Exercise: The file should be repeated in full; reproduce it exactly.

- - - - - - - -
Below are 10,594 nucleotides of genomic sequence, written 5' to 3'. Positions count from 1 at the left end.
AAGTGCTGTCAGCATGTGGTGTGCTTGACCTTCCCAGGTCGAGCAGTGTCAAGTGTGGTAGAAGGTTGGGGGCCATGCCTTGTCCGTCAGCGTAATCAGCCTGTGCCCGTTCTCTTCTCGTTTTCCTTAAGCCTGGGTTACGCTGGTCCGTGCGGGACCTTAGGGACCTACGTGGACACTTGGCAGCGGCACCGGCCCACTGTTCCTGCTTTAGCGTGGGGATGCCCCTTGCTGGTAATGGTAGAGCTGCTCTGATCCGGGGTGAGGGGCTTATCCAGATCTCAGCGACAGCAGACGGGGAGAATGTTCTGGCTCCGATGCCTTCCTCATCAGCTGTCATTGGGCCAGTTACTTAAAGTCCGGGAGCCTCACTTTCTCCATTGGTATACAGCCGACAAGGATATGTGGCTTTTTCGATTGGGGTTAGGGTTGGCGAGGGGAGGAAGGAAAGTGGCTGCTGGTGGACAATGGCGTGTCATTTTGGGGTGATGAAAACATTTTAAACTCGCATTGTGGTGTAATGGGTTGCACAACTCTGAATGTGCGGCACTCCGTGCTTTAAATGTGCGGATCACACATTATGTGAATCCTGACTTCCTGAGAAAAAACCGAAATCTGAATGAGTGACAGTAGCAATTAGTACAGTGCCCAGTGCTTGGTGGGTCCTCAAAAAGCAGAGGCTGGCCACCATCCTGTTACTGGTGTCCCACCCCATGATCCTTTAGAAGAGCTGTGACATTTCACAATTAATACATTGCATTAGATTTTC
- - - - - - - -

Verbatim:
Below are 10,594 nucleotides of genomic sequence, written 5' to 3'. Positions count from 1 at the left end.
AAGTGCTGTCAGCATGTGGTGTGCTTGACCTTCCCAGGTCGAGCAGTGTCAAGTGTGGTAGAAGGTTGGGGGCCATGCCTTGTCCGTCAGCGTAATCAGCCTGTGCCCGTTCTCTTCTCGTTTTCCTTAAGCCTGGGTTACGCTGGTCCGTGCGGGACCTTAGGGACCTACGTGGACACTTGGCAGCGGCACCGGCCCACTGTTCCTGCTTTAGCGTGGGGATGCCCCTTGCTGGTAATGGTAGAGCTGCTCTGATCCGGGGTGAGGGGCTTATCCAGATCTCAGCGACAGCAGACGGGGAGAATGTTCTGGCTCCGATGCCTTCCTCATCAGCTGTCATTGGGCCAGTTACTTAAAGTCCGGGAGCCTCACTTTCTCCATTGGTATACAGCCGACAAGGATATGTGGCTTTTTCGATTGGGGTTAGGGTTGGCGAGGGGAGGAAGGAAAGTGGCTGCTGGTGGACAATGGCGTGTCATTTTGGGGTGATGAAAACATTTTAAACTCGCATTGTGGTGTAATGGGTTGCACAACTCTGAATGTGCGGCACTCCGTGCTTTAAATGTGCGGATCACACATTATGTGAATCCTGACTTCCTGAGAAAAAACCGAAATCTGAATGAGTGACAGTAGCAATTAGTACAGTGCCCAGTGCTTGGTGGGTCCTCAAAAAGCAGAGGCTGGCCACCATCCTGTTACTGGTGTCCCACCCCATGATCCTTTAGAAGAGCTGTGACATTTCACAATTAATACATTGCATTAGATTTTC